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What Is a No-Fault Divorce?


A no fault divorce is a one in which either spouse can end a marriage without needing to cite any wrong-doing from the other side. The laws that provide for a no fault divorce can grant a divorce to any petitioner without requiring a showing of evidence that the spouse has breached the marriage contract. The cited reason is actually irreconcilable differences, but it can be used to mean anything.

Irreconcilable differences could simply mean one spouse no longer wishes to remain married. It could also mean adultery. There's little if any consideration of why a divorce is requested when it's a no fault divorce. This speeds up the proceedings a lot, as judges do not have to consider the behavior of both parties in granting the divorce.


The concept of no fault divorce was created during the 1917 Russian Communist Revolution. Back then, religious institutions were in charge of the official registrations of birth, death, marriage and divorce. Under the non-secular laws, divorce was very restrictive. The 1918 Decree on Divorce removed the ecclesiastical law governing religious marriage and allowed civil marriage by the power of the state.

Married couples could then file a mutual consent document, or one party can request it of the court. The divorce law did not penalize the husband with alimony, child support, or debtor's prison in case of non-payment. Once the divorce has been granted, the two parties are entirely free of obligations from each other.  

This concept took longer to propagate to other countries. In the United States, no-fault divorce laws were implemented first in California when Ronald Reagan signed the Family Law Act of 1969, effective on January 1, 1970. It was only since 1985 that all states in the US permitted it, with slightly different interpretations depending on the state. In New York, however, couples must sign a separation agreement and wait for a full year before a court can turn it into a divorce.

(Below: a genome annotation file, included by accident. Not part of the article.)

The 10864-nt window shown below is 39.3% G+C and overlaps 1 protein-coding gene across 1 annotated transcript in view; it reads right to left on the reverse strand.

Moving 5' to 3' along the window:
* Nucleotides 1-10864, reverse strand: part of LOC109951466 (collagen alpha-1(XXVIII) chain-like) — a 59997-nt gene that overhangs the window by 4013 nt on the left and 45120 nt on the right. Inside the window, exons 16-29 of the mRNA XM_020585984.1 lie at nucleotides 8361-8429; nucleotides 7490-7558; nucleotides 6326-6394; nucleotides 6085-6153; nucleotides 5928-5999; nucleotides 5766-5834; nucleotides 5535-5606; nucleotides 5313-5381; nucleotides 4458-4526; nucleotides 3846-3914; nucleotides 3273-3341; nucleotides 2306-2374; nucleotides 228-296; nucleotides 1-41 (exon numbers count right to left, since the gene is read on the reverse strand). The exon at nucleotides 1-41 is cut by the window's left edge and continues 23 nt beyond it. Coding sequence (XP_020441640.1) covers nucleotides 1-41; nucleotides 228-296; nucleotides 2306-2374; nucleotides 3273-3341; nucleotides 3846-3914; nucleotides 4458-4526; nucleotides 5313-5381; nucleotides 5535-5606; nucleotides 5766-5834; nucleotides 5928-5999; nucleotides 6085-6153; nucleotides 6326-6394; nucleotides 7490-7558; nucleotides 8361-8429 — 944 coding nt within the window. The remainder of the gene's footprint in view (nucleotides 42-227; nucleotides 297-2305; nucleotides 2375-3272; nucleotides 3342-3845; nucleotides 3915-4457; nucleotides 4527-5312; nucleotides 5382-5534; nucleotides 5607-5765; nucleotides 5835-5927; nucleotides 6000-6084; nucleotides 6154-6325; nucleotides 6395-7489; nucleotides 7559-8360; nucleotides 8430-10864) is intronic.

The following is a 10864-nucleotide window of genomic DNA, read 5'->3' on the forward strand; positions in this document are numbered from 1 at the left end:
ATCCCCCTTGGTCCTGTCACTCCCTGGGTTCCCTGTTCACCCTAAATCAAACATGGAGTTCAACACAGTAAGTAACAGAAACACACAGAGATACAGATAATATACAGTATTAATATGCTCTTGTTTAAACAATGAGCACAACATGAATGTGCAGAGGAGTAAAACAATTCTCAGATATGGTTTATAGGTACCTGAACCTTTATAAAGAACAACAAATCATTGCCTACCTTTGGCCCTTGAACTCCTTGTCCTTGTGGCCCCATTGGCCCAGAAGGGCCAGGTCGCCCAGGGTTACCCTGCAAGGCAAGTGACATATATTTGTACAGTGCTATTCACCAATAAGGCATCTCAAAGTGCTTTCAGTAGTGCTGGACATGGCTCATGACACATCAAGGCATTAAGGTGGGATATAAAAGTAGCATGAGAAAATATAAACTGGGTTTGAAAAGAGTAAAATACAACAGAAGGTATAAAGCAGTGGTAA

If no fault divorce laws are applied, it is almost impossible to stop the dissolution of a marriage. The ground of irreconcilable differences is accepted as true, so there is no need to provide evidence. Some instances of fault can be applied when alimony or child support is being considered. Emergency petitions for financial help may also be entertained by the court.

A spouse can still sue the other if there were instances of criminal actions. Even while a no fault divorce is taking place, a spouse can be sued for abusive behavior in civil court, or prosecuted in criminal court. An unequal distribution of assets would result if there is significant proof of abuse.

The judge can still allow for arguments of fault when determining alimony or child custody. Fault still plays an important part in deciding the outcome of a divorce, even if no fault laws apply.

Studies have shown that no-fault divorce brings lesser emotional harm in the part of the children. It was also reported that states who implemented this concept had lesser rates of domestic violence.

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